Flipping School, Man

Kiersten Hacker, Staff Writer

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A new school year, new classes, new friends, but also new ways of learning. Flipped classrooms have been in existence since the 1990s and recently made their way to Farmingdale High School, with many teachers breaking tradition and doing the opposite of the norm.

There are many different ways teachers present their upside down classrooms. Teachers will assign videos, textbook readings, or other work to serve as a lecture at home with some type of follow-up questions guaranteeing the basic concept is understood. The next day, students come in with their acquired knowledge and now can have more time with the teacher to ask questions or participate in more hands-on activities that require them to think and apply the information from the assignment. This provides extra motivation to the students to do their work at home, rather than just get the homework answers from a group chat of kids. Understanding that all students learn at different paces, proponents of flipped classrooms feel it is beneficial because those who tend to learn slower can go back and rewatch videos and those who grasp information quickly can move on. Not only can it help with pacing and creating a hands-on, visual environment, but it allows teachers to bring their creativity to the classroom, giving them the liberty to run their class as they please, which leads to a more efficient learning experience, according to FHS physics teacher Mrs.Whitaker. Although still new concept in our school, many studies (such as “Turning Education Upside Down” by Tina Rosenberg) have been done proving the success of flipped instruction, inspiring many of our own teachers to flip theirs.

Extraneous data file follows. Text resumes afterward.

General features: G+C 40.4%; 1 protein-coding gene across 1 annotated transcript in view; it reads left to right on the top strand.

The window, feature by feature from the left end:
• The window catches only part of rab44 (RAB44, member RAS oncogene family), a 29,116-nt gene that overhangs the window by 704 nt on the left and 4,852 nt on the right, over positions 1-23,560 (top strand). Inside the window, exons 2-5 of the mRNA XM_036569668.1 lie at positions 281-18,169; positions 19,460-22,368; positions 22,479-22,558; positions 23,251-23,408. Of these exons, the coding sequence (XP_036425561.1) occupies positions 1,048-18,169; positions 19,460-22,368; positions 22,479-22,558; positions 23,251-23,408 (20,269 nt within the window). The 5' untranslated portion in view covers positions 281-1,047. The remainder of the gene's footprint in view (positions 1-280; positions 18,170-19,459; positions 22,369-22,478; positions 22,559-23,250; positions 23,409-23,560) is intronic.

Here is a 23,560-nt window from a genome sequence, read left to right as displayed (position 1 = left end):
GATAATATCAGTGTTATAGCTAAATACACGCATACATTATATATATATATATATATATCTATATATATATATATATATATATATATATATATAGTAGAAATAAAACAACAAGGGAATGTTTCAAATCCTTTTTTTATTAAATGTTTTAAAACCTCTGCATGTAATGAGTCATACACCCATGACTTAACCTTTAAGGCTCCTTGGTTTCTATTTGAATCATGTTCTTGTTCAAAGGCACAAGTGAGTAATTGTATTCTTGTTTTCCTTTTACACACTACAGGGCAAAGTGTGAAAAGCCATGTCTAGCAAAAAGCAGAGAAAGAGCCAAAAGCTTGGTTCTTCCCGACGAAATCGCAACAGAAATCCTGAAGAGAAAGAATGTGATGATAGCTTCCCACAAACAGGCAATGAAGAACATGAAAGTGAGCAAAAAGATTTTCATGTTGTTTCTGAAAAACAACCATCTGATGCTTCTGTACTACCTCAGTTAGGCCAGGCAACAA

However, new ideas always sound good on paper or in the mind, but when put into place, these ideas do not always achieve the desired goal. Students could become more distant, viewing the flipped classroom as simply an online class. As much as the students need to trust the teachers, the teachers now have to place more trust in students that they will actually watch the videos or do the home lecture assignments, all while hoping they retain the information instead of carelessly breezing through it. The positive and negative feedback is all a part of the uncharted territory that needs to be taken into consideration when commencing on a new, non-traditional style of education.

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